LSTM-backwards takes ages to run

Here are the main parts of my code:

class conv(nn.Module):
  def __init__(self):
    super(conv, self).__init__()
    self.model_vgg = models.vgg16(pretrained = True)

  def forward(self, x):
    #feature extraction
    self.output = create_feature_extractor(self.model_vgg, return_nodes={'features':9}) #return 10th layer as in paper
    self.val = self.output(x)['9']
    #self.output = torch.flatten(self.output)
    return self.val
    #return self.model_vgg(x)
class lstm(nn.Module):
  def __init__(self, input_size = 25088, hidden_size = 512, num_layers = 2, bidirectional = True, n_class=2):
    super(lstm, self).__init__()
    self.input_size = input_size
    self.hidden_size = hidden_size
    self.num_layers = num_layers
    self.bidirectional = bidirectional
    self.model_lstm = nn.LSTM(input_size=self.input_size, hidden_size=self.hidden_size, num_layers=self.num_layers , bidirectional=self.bidirectional, batch_first=True)
    self.hidden_state = None
    self.output_layer = nn.Sequential(
            nn.Linear(2 * self.hidden_size if self.bidirectional==True else self.hidden_size, n_class)

  def reset_hidden_state(self):
    self.hidden_state = None

  def forward(self, x):
    lstm_output, hidden_state = self.model_lstm(x, self.hidden_state)
    output = self.output_layer(lstm_output)
    return output
modela = conv().to('cpu')
modelb = lstm().to(device)
## Loss and optimizer
criterion = nn.CrossEntropyLoss()
optimizer = optim.Adam(modelb.parameters(), lr=0.001)
batch_size = 10
frames = 20 #per video

#example = [torch.rand(20,512,7,7) for i in range(10)]
#tar = targets

for epoch in range(50):
  loss_epoch = 0
  for batch_idx, (inputs, labels) in enumerate(zip(features_train, labels_train)):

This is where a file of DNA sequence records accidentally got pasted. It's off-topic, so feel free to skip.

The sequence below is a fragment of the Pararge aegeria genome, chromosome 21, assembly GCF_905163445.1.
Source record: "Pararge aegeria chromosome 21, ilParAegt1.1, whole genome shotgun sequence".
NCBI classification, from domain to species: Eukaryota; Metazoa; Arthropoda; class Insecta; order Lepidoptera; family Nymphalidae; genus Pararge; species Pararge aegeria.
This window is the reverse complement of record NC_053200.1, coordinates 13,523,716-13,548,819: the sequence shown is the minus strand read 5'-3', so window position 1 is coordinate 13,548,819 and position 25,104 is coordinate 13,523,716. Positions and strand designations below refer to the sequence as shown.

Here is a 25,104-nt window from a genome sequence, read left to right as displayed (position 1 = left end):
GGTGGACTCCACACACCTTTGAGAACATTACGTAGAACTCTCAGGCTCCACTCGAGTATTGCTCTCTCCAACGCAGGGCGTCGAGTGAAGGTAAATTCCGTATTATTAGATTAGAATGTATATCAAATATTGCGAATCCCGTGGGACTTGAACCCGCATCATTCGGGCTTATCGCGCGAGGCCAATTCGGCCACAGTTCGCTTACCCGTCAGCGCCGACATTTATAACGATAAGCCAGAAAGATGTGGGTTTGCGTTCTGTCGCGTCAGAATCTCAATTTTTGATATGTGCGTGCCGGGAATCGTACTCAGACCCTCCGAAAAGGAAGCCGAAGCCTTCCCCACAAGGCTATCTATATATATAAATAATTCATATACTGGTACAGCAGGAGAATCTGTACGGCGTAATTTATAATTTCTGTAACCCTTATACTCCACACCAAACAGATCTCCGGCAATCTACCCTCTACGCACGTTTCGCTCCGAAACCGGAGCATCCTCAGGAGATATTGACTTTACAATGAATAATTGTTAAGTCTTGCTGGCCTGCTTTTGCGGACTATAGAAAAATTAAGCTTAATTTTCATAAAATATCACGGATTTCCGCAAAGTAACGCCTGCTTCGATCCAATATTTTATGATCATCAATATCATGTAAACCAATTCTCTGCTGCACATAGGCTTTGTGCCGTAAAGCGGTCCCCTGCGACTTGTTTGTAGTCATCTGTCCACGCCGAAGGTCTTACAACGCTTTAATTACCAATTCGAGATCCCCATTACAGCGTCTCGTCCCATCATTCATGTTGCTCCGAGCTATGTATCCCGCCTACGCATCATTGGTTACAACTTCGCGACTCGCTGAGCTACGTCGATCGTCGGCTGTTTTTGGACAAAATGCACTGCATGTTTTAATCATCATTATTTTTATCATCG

#for batch_idx, (inputs, labels) in enumerate(zip(example, targets)):
    del inputs, labels
    #del inputs

    #return a tuple with two lists, each of size 10
    #inputs[0].shape = 20x25088
    #labels[0].shape = 10x2
    inputs, labels = batch_creator(features_train, labels_train, batch_idx+1)   
    #inputs, labels = example,tar  
    scores = modelb(torch.stack(inputs).view(batch_size, frames, -1).to(device)) #cuda
    loss = criterion(scores[:, -1, :],torch.stack(labels).max(1)[1].type(torch.FloatTensor).to(device))
    loss_epoch += loss.item()
    del inputs
    del labels
  print(f"Loss in epoch {epoch} :::: {loss_epoch/len(features_train)}")  

So to explain some bits. Because the dataset was large and I could create it in one go, I created the function batch_creator(features_train, labels_train, batch) to use the datasets (features_train, labels_train are dataloaders) and create the required batch at each time. In order to save some GPU ram otherwise, it would have failed, the convolutional model (modela) runs on CPU. Although, it takes some time to run, it is not as bad as loss.backwards.
As you understand my issue is with loss.backwards which takes a lot of time to run (2-2.5mins). Is it because of my data?
I use frames from videos and for each video I use 20 frames and from each frame I have 25088 features (I try to replicate this paper)
I get the feeling though from this paragraph in the paper, that it should take some time to train:

Regarding the explained performance results, the most remarkable contribution
of our work is the considerable improvement on the action recognition task on
the KTH and UCF-11 datasets, and the evaluation of different numbers of LSTM
units. KTH and UCF-11 datasets have lower sizes than HMDB-51, and perhaps
neural models simpler than very deep or intricated architectures as transformers can
provide good results, without the need of compute-intensive and time-consuming
training and testing cycles.

Did anyone do anything similar?